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Brian, try SwivelWheel and/or Cruiserlift as industry leaders these days. A bit pricey but they have good engineering for suspension, dampeneing, vehicle attchments and storage. Older models like the long discontinued Sears were a little tricky to hook up by oneself.
I think if you google "How to build a swivel wheel trailer" you can still find a lot of info on part vendors, and design requirements to have right geometry ( basically trailer platform level with haul vehicle).
Used to be many manufactures in the 60's but used ones hard to find.
 

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Thanks Fred,

I have already investigated both the Swivel Wheel and Crusier Lift websites exhaustively and have not found what I am looking for. That is why I was interested in the last picture of your post. I hadn't seen that configuration and hoped that you might have uncovered something that I had missed.

Thanks anyways,

Brian
 

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Has anyone one done this long distance? If so were there any issues with overheating or the law? It’s the most affordable way to go.
I have driven from my home in Maple Ridge up through BC, Yukon, NW territories and Alaska and back with no issues. I have also driven through Alberta, Saskatchewan, Washington, Oregon, Nevada, Idaho, Montana, Wyoming and Utah with no issues with the law or overheating my 6.6 dmax.
 

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Discussion Starter #16
I’m thinking that’s the way to go. We’re heading to eastern Tennessee to look at some homes mid March. If we don’t buy a house. I’m going to get a hitch and carrier.
Thanks
 

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Lots of good ideas ,but New York State now considers the swivel attachment a trailer. And it’s not allowed. (Per swivel trailer website) I am not sure about Georgia. I know they don’t allow a trailer behind a 5th wheel.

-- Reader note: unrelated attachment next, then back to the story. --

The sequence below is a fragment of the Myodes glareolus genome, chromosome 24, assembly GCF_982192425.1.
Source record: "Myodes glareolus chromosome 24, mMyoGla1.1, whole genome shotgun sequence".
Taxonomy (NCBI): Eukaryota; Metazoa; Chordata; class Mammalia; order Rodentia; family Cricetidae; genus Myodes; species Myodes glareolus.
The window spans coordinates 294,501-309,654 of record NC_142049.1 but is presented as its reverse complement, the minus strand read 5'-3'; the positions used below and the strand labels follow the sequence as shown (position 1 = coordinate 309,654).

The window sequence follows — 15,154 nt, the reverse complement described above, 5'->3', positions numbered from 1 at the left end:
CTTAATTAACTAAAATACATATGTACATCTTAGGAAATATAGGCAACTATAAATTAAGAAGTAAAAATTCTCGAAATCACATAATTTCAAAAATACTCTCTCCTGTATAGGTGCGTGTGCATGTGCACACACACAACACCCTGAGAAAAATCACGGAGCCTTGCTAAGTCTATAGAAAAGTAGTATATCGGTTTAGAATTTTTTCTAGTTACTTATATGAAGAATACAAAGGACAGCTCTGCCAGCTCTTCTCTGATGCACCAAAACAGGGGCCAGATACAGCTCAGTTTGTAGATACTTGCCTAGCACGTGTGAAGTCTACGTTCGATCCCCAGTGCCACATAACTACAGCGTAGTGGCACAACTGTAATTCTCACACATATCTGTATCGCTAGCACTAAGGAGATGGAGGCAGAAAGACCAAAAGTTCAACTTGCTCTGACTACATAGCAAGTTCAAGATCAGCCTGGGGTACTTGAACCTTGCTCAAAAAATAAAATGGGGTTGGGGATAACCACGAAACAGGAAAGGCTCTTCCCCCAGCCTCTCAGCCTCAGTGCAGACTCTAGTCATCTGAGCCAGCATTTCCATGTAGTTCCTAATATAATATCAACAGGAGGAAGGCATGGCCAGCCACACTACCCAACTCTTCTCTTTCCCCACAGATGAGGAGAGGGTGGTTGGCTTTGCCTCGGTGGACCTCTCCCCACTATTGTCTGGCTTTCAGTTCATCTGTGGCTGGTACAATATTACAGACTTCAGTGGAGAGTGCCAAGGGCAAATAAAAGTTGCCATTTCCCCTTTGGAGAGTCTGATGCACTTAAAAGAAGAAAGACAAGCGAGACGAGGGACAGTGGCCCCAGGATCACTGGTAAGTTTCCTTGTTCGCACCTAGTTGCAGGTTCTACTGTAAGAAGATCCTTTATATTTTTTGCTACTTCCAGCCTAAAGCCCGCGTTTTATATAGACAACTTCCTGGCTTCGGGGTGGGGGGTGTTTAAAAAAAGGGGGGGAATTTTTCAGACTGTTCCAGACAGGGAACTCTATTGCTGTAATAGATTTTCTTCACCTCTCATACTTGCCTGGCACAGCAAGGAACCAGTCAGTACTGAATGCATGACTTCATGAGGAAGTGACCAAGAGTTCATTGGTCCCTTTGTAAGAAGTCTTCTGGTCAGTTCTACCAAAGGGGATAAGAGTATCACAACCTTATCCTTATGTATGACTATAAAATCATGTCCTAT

I thought about upgrading the rear hitch on the trailer which would be expensive and I would not be able to keep an eye on it without spending more money on a camera.
I do like the front hitch on the truck but I’m not sure how law dogs feel about blocking the headlight. Has anyone one done this long distance? If so were there any issues with overheating or the law? It’s the most affordable way to go.
we have done 4 years of travelling down through the USA for a total of around 18,000 kms. the only time i have been eyeballed by a cop was going through an intersection in Saskatoon Saskatchewan, and i think they were just interested in the bike
 

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Thanks for the info, Fred!

I had looked at those already, but was turned off by the high prices and they only offer double wheel versions. I was hoping to come up with a simple inline single wheeled swiveling, non-suspension setup but so far I have come up empty. I am now considering a two wheeled, non swiveling, torsion axle setup with the wheels spaced about 3 feet apart. I may try this as a first generation design until I can find or fabricate my first choice setup.

(Don't hold your breath waiting for me to complete this project :eek:o_O;))

Brian
 

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Brian,

Could you use the stub end, (spindle, hub, bearings) of a trailer axle for the swivel action part of your fabrication?

Marty

Edit; Oops never mind. Just looked up one of Fred's suggested websites and see that already as well you have. Sorry for the intrusion!